The Importance Of Interpersonal Relationships

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According to Bales, who focused on role function, two role types exist in a team or group. Task-related roles (e.g., a team captain that has the ability to address and lead the team towards the group’s objectives and goals) and social roles (e.g., the team clown or social organizer who harmonizes the group (Eys, Schinke, Surya, & Benson, 2014) in order to maintain balance between the seriousness of a task focus and the lighter side of life which adds value to the meaning of life and interpersonal relationships). However, Marby and Barnes focused on the level of formality as related to role communications (i.e., teams have formal roles assigned by the coach or organization and unassigned informal roles that evolve or time through interactions…show more content…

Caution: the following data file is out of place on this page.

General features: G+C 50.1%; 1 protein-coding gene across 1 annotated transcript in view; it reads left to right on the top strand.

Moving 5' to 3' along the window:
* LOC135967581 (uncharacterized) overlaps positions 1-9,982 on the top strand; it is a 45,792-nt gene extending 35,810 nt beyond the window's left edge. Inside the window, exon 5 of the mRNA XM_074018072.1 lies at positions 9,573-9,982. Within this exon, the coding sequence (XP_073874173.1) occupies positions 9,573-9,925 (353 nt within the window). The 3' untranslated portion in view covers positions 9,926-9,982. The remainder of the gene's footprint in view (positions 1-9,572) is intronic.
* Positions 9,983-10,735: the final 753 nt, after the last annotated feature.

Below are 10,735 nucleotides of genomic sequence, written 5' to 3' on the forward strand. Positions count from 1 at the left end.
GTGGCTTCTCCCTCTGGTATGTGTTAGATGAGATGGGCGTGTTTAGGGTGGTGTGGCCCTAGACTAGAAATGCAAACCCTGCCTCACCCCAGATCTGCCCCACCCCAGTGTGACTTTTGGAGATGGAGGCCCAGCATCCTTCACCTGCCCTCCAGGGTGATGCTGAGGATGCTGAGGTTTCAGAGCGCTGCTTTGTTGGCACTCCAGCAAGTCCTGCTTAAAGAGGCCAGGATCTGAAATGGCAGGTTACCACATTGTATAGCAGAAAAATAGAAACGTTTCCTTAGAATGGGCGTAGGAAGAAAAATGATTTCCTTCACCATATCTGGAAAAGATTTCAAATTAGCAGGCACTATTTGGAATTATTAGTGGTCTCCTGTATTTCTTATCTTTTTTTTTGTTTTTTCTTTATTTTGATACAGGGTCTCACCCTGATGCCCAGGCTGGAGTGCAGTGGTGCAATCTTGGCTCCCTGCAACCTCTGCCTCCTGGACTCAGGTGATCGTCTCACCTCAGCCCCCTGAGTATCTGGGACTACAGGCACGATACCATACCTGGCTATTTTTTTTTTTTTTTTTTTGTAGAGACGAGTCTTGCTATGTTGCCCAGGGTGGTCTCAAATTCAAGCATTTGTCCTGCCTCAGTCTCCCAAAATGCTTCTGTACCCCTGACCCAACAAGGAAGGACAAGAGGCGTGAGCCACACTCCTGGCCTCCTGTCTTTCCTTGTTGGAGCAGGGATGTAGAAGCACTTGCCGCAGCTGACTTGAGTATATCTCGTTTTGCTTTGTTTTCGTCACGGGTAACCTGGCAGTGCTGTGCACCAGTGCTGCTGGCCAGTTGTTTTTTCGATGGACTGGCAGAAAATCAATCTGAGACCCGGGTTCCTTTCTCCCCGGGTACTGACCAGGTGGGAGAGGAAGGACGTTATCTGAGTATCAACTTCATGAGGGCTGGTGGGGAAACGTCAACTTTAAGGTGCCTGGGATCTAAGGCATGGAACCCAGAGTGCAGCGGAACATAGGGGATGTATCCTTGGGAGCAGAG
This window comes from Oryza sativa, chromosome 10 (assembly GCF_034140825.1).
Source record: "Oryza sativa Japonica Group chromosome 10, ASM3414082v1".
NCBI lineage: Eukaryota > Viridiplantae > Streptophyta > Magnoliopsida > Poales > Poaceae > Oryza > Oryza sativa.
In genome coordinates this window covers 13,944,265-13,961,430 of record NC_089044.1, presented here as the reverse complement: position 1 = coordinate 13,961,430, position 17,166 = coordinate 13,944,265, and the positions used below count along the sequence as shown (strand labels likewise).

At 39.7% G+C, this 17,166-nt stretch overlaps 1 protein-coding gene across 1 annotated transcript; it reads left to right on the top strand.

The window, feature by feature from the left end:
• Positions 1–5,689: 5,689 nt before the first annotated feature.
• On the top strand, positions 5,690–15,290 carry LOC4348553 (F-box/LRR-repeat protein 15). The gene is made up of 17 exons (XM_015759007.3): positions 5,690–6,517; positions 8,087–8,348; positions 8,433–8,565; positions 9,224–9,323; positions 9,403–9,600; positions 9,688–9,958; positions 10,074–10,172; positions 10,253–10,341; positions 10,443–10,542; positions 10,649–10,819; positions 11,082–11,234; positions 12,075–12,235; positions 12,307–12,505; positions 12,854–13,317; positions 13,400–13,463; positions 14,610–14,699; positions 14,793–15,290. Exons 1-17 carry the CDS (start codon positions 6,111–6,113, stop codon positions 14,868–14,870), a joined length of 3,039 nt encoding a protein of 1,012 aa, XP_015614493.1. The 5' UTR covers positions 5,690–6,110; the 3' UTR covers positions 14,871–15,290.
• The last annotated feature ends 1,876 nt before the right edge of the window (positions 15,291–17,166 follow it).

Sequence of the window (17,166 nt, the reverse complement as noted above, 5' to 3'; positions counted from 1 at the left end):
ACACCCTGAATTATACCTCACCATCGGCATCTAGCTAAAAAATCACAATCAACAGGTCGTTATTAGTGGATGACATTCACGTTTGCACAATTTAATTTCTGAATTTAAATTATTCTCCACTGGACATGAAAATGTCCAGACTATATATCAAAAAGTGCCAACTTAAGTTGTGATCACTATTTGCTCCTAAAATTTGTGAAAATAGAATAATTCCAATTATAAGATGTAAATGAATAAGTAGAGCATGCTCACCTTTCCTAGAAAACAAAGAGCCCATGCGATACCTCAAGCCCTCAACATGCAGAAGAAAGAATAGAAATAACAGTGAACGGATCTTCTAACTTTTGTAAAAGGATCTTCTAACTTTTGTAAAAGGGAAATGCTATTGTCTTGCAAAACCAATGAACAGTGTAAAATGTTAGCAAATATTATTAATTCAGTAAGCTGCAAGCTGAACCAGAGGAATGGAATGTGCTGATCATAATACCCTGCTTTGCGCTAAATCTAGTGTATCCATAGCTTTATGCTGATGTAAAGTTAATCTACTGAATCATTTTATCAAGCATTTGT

Role ambiguity (i.e., lack of clarity due to the role being open to more than one interpretation) can interfere with the athlete’s understanding of the scope of their responsibilities and the behaviors necessary to fulfill those responsibilities as well as the consequences for failing to fulfill them (p. 135). Role efficacy is the leader’s belief that they can fulfill these responsibilities through their choices, effort, and persistence. Role conflict exists when the coach’s expectations are inconsistent (e.g., telling an athlete to play aggressively as well as don’t foul are incongruent), when there are two coaches sending conflicting messages to the same athlete, or when the responsibilities for the role conflict with an athlete’s personal values or motivations (p. 135). The athlete can experience role overload when the responsibilities exceed their capability or are excessive in numbers (i.e., not enough time to comply with the responsibilities of the role). The athlete also has to be willing to accept the undesirable roles as well (i.e., Role acceptance) so that they can expand their opportunities. This was very typical in the military. I often accepted additional duties that I absolutely hated so that I could continue flying fighters versus having to take on a desk job. There is a link with acceptance and role satisfaction. When satisfied in the role, the athlete will put forth an effort that magically has more depth and vigor in regards to their skill utilization, significance of their role (both team and individual levels), the feedback pertaining to their performance in that role, autonomy, and recognition. For me, autonomy is huge. If I can be the one to make my own decisions in the role, I am more likely to engage with more effort. If I am properly recognized as competent in the role, I am more determined as well. All of these attributes are closely aligned
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